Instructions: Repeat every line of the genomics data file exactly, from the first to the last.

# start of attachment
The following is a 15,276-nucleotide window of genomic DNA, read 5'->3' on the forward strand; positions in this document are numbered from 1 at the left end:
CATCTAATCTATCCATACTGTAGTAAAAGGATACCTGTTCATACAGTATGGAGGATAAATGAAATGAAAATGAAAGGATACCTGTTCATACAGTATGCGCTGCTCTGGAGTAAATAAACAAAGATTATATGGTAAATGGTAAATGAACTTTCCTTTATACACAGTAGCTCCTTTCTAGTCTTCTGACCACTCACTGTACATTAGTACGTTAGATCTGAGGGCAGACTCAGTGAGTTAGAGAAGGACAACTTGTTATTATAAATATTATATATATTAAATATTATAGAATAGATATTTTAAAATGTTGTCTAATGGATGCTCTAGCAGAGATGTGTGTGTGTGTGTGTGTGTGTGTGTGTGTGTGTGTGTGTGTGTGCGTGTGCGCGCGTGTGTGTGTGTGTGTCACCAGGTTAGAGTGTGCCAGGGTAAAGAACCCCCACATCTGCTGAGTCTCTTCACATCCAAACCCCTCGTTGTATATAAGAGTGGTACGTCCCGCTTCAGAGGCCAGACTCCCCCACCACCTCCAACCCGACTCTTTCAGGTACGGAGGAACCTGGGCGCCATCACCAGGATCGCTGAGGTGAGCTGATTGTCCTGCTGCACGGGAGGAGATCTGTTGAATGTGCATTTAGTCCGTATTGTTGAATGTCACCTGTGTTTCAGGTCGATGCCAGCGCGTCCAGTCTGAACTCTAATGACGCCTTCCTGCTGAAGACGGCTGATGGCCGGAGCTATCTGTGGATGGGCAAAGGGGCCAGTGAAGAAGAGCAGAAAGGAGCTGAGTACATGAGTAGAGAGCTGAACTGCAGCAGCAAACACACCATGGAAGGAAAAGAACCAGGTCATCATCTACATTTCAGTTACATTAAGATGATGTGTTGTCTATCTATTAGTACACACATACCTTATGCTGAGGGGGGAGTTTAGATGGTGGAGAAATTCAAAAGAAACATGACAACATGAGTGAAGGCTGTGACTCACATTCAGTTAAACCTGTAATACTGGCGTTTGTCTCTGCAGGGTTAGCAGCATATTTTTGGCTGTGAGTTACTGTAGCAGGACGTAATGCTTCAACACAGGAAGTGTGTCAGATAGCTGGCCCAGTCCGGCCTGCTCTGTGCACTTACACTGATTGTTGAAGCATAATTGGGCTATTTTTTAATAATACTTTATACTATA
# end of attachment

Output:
The following is a 15,276-nucleotide window of genomic DNA, read 5'->3' on the forward strand; positions in this document are numbered from 1 at the left end:
CATCTAATCTATCCATACTGTAGTAAAAGGATACCTGTTCATACAGTATGGAGGATAAATGAAATGAAAATGAAAGGATACCTGTTCATACAGTATGCGCTGCTCTGGAGTAAATAAACAAAGATTATATGGTAAATGGTAAATGAACTTTCCTTTATACACAGTAGCTCCTTTCTAGTCTTCTGACCACTCACTGTACATTAGTACGTTAGATCTGAGGGCAGACTCAGTGAGTTAGAGAAGGACAACTTGTTATTATAAATATTATATATATTAAATATTATAGAATAGATATTTTAAAATGTTGTCTAATGGATGCTCTAGCAGAGATGTGTGTGTGTGTGTGTGTGTGTGTGTGTGTGTGTGTGTGTGTGTGCGTGTGCGCGCGTGTGTGTGTGTGTGTCACCAGGTTAGAGTGTGCCAGGGTAAAGAACCCCCACATCTGCTGAGTCTCTTCACATCCAAACCCCTCGTTGTATATAAGAGTGGTACGTCCCGCTTCAGAGGCCAGACTCCCCCACCACCTCCAACCCGACTCTTTCAGGTACGGAGGAACCTGGGCGCCATCACCAGGATCGCTGAGGTGAGCTGATTGTCCTGCTGCACGGGAGGAGATCTGTTGAATGTGCATTTAGTCCGTATTGTTGAATGTCACCTGTGTTTCAGGTCGATGCCAGCGCGTCCAGTCTGAACTCTAATGACGCCTTCCTGCTGAAGACGGCTGATGGCCGGAGCTATCTGTGGATGGGCAAAGGGGCCAGTGAAGAAGAGCAGAAAGGAGCTGAGTACATGAGTAGAGAGCTGAACTGCAGCAGCAAACACACCATGGAAGGAAAAGAACCAGGTCATCATCTACATTTCAGTTACATTAAGATGATGTGTTGTCTATCTATTAGTACACACATACCTTATGCTGAGGGGGGAGTTTAGATGGTGGAGAAATTCAAAAGAAACATGACAACATGAGTGAAGGCTGTGACTCACATTCAGTTAAACCTGTAATACTGGCGTTTGTCTCTGCAGGGTTAGCAGCATATTTTTGGCTGTGAGTTACTGTAGCAGGACGTAATGCTTCAACACAGGAAGTGTGTCAGATAGCTGGCCCAGTCCGGCCTGCTCTGTGCACTTACACTGATTGTTGAAGCATAATTGGGCTATTTTTTAATAATACTTTATACTATA